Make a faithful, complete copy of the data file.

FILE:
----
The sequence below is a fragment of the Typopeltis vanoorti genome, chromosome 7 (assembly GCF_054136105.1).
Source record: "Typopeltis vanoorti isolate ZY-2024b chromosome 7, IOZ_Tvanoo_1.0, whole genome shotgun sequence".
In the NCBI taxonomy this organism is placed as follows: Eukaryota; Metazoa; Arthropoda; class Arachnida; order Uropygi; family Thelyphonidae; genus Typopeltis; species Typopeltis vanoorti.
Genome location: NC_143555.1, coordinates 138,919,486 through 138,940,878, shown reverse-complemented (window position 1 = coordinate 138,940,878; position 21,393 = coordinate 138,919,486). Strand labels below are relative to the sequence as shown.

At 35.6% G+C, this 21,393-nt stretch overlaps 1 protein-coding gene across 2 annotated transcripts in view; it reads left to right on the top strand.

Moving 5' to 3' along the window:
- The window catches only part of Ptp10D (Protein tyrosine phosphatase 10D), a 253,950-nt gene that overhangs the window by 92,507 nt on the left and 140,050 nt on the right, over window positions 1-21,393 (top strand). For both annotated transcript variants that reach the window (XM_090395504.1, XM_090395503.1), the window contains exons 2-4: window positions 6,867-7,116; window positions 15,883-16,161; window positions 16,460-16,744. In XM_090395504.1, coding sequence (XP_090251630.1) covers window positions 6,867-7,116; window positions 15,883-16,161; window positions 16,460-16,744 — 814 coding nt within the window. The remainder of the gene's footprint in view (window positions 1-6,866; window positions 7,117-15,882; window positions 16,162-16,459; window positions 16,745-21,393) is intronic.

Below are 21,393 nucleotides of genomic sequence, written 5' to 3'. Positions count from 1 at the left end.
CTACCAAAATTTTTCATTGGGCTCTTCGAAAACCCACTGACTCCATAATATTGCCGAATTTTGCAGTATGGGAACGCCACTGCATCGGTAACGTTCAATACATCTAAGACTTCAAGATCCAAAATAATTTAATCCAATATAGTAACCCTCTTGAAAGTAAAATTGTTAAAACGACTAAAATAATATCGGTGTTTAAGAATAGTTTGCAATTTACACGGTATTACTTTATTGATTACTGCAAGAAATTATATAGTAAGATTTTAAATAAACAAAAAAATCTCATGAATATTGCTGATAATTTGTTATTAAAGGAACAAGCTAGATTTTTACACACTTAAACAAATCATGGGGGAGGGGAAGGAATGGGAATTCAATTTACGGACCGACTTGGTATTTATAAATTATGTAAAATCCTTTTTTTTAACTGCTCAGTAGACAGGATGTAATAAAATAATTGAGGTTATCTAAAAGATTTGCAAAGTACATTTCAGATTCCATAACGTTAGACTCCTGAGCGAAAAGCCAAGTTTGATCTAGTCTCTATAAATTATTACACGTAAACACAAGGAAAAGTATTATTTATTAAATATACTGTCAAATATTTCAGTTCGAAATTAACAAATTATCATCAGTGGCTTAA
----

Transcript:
The sequence below is a fragment of the Typopeltis vanoorti genome, chromosome 7 (assembly GCF_054136105.1).
Source record: "Typopeltis vanoorti isolate ZY-2024b chromosome 7, IOZ_Tvanoo_1.0, whole genome shotgun sequence".
In the NCBI taxonomy this organism is placed as follows: Eukaryota; Metazoa; Arthropoda; class Arachnida; order Uropygi; family Thelyphonidae; genus Typopeltis; species Typopeltis vanoorti.
Genome location: NC_143555.1, coordinates 138,919,486 through 138,940,878, shown reverse-complemented (window position 1 = coordinate 138,940,878; position 21,393 = coordinate 138,919,486). Strand labels below are relative to the sequence as shown.

At 35.6% G+C, this 21,393-nt stretch overlaps 1 protein-coding gene across 2 annotated transcripts in view; it reads left to right on the top strand.

Moving 5' to 3' along the window:
- The window catches only part of Ptp10D (Protein tyrosine phosphatase 10D), a 253,950-nt gene that overhangs the window by 92,507 nt on the left and 140,050 nt on the right, over window positions 1-21,393 (top strand). For both annotated transcript variants that reach the window (XM_090395504.1, XM_090395503.1), the window contains exons 2-4: window positions 6,867-7,116; window positions 15,883-16,161; window positions 16,460-16,744. In XM_090395504.1, coding sequence (XP_090251630.1) covers window positions 6,867-7,116; window positions 15,883-16,161; window positions 16,460-16,744 — 814 coding nt within the window. The remainder of the gene's footprint in view (window positions 1-6,866; window positions 7,117-15,882; window positions 16,162-16,459; window positions 16,745-21,393) is intronic.

Below are 21,393 nucleotides of genomic sequence, written 5' to 3'. Positions count from 1 at the left end.
CTACCAAAATTTTTCATTGGGCTCTTCGAAAACCCACTGACTCCATAATATTGCCGAATTTTGCAGTATGGGAACGCCACTGCATCGGTAACGTTCAATACATCTAAGACTTCAAGATCCAAAATAATTTAATCCAATATAGTAACCCTCTTGAAAGTAAAATTGTTAAAACGACTAAAATAATATCGGTGTTTAAGAATAGTTTGCAATTTACACGGTATTACTTTATTGATTACTGCAAGAAATTATATAGTAAGATTTTAAATAAACAAAAAAATCTCATGAATATTGCTGATAATTTGTTATTAAAGGAACAAGCTAGATTTTTACACACTTAAACAAATCATGGGGGAGGGGAAGGAATGGGAATTCAATTTACGGACCGACTTGGTATTTATAAATTATGTAAAATCCTTTTTTTTAACTGCTCAGTAGACAGGATGTAATAAAATAATTGAGGTTATCTAAAAGATTTGCAAAGTACATTTCAGATTCCATAACGTTAGACTCCTGAGCGAAAAGCCAAGTTTGATCTAGTCTCTATAAATTATTACACGTAAACACAAGGAAAAGTATTATTTATTAAATATACTGTCAAATATTTCAGTTCGAAATTAACAAATTATCATCAGTGGCTTAA